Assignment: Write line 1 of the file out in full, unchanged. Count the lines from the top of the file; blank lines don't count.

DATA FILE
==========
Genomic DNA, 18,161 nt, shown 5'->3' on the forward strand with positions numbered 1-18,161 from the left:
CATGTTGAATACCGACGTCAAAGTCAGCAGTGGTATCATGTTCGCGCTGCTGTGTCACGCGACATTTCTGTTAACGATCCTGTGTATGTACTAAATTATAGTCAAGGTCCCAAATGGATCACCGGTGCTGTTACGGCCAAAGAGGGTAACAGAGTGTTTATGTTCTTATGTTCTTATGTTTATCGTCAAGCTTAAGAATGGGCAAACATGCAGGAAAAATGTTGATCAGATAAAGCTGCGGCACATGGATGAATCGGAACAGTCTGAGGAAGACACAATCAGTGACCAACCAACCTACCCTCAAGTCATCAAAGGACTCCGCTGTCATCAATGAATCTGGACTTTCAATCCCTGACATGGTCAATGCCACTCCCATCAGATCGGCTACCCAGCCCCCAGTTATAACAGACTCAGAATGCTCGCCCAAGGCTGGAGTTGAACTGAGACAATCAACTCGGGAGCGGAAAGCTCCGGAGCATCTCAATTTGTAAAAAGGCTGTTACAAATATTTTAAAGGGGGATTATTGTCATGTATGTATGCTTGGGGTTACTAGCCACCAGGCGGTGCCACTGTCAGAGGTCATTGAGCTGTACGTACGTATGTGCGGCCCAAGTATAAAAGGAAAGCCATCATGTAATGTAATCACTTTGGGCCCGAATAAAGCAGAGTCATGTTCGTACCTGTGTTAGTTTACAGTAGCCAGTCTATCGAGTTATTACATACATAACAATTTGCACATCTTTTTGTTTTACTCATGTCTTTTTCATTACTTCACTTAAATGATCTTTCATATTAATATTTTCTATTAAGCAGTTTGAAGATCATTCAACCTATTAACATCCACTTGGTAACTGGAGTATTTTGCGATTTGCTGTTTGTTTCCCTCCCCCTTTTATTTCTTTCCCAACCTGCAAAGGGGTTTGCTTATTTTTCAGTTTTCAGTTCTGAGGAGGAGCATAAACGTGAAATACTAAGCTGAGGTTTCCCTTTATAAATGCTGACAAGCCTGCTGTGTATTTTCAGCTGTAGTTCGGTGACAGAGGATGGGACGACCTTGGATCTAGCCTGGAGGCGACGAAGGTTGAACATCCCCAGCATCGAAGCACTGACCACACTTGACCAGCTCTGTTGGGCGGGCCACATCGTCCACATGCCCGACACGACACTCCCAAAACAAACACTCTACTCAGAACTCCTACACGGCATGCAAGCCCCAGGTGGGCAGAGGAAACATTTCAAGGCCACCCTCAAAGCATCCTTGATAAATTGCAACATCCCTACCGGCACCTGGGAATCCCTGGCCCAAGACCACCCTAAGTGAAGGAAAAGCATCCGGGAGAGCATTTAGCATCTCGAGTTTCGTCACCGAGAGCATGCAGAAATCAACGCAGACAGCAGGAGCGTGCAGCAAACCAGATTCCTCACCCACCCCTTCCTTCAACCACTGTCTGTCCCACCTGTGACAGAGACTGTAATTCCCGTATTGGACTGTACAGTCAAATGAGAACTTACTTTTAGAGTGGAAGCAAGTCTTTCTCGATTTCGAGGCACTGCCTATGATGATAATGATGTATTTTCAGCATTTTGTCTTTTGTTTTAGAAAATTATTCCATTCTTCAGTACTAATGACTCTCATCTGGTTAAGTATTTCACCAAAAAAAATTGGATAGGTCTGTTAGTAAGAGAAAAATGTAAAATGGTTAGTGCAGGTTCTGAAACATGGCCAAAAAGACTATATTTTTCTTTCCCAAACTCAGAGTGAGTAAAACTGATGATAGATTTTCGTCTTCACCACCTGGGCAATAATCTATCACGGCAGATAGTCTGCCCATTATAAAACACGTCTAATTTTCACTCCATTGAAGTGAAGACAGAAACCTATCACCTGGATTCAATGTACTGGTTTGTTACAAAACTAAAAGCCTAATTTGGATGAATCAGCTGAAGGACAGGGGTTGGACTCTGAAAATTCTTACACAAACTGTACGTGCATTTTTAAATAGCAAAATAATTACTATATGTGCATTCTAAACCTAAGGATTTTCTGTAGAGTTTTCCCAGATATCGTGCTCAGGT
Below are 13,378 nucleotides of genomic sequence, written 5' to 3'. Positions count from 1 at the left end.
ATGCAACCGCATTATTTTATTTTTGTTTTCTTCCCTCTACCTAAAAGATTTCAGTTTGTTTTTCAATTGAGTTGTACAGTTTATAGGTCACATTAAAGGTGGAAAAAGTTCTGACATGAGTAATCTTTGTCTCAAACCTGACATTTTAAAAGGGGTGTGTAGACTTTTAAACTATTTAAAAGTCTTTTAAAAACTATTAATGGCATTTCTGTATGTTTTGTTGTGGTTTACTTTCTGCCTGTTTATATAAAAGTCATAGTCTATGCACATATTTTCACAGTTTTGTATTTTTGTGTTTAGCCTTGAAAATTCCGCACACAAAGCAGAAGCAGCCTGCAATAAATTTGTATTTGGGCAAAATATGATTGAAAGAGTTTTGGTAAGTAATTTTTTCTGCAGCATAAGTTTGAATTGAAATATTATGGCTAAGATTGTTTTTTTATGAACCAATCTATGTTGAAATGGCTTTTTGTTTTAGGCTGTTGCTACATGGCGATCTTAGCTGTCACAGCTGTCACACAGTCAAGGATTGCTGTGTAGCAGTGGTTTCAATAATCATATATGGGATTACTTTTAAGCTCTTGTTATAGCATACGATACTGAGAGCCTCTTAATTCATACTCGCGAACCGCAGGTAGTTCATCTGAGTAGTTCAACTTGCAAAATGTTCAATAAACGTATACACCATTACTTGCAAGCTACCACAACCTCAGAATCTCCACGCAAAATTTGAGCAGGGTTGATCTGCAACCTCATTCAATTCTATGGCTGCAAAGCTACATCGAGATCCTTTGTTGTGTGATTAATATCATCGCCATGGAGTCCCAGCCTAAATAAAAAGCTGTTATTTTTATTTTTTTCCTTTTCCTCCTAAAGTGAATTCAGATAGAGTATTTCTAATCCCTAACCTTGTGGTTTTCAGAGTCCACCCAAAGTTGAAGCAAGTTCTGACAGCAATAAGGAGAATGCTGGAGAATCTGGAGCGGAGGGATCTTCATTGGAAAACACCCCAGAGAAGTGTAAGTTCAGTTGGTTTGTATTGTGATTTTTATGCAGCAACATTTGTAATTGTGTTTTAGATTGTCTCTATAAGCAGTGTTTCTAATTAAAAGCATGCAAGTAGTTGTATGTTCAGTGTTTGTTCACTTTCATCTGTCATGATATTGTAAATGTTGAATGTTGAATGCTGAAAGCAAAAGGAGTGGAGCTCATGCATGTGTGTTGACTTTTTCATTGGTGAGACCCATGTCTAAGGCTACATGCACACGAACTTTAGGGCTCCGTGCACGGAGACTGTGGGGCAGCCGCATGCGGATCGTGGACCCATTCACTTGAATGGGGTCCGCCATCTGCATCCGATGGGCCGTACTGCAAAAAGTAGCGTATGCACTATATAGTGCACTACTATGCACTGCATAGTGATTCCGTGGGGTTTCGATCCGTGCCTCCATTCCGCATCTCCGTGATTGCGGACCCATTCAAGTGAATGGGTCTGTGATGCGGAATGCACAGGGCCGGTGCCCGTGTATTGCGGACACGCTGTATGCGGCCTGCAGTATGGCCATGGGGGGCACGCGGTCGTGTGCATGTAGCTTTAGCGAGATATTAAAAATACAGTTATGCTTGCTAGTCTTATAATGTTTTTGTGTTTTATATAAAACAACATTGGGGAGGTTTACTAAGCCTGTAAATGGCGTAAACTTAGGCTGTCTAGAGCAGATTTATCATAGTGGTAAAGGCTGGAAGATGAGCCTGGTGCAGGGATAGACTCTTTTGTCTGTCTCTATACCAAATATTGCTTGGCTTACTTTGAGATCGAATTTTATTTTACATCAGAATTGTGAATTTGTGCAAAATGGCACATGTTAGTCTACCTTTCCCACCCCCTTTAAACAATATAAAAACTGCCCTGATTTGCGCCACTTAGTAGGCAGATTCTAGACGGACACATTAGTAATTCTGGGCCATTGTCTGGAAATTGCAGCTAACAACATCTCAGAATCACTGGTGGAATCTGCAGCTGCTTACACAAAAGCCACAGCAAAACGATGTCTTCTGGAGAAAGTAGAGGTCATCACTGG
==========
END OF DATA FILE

Genomic DNA, 18,161 nt, shown 5'->3' on the forward strand with positions numbered 1-18,161 from the left: